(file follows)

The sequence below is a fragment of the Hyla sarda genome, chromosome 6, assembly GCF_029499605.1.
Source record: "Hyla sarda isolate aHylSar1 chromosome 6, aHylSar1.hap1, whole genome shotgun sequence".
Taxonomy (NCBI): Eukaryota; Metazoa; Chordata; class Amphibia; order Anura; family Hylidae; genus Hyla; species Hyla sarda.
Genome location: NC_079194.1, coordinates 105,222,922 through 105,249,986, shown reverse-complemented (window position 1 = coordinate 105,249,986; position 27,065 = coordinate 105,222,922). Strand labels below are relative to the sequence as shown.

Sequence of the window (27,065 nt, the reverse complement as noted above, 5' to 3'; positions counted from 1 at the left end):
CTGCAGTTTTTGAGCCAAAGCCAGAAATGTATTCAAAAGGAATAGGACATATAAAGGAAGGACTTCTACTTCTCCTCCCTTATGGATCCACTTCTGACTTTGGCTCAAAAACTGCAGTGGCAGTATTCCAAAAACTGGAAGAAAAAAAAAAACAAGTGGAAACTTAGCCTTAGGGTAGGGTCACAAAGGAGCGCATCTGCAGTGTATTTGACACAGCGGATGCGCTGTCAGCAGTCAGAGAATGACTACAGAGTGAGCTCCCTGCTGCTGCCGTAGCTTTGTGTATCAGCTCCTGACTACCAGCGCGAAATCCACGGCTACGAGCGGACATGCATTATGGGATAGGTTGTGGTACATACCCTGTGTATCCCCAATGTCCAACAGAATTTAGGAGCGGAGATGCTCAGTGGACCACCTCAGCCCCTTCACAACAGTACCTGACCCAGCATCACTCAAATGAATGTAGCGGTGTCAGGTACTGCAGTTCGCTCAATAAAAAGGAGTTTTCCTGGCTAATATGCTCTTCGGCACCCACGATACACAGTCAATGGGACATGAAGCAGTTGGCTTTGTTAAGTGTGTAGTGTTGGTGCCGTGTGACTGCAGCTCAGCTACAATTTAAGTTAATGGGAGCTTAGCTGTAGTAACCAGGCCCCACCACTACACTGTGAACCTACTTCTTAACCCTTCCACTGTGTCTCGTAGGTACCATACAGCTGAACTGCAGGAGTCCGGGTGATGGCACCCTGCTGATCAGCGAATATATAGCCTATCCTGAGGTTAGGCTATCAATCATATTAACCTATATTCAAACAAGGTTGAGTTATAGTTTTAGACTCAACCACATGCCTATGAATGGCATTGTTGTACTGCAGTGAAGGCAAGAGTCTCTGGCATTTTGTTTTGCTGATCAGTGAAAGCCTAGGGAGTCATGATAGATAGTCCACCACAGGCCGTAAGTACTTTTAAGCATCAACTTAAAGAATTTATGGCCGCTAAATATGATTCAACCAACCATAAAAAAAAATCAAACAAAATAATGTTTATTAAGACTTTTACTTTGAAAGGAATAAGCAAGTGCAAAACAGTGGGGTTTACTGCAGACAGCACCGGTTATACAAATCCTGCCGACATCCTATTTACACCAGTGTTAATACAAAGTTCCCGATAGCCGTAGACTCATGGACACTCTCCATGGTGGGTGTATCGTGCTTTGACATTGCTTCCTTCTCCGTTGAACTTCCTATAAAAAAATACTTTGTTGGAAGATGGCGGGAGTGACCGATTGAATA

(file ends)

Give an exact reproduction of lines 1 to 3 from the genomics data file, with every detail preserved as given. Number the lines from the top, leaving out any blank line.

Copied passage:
The sequence below is a fragment of the Hyla sarda genome, chromosome 6, assembly GCF_029499605.1.
Source record: "Hyla sarda isolate aHylSar1 chromosome 6, aHylSar1.hap1, whole genome shotgun sequence".
Taxonomy (NCBI): Eukaryota; Metazoa; Chordata; class Amphibia; order Anura; family Hylidae; genus Hyla; species Hyla sarda.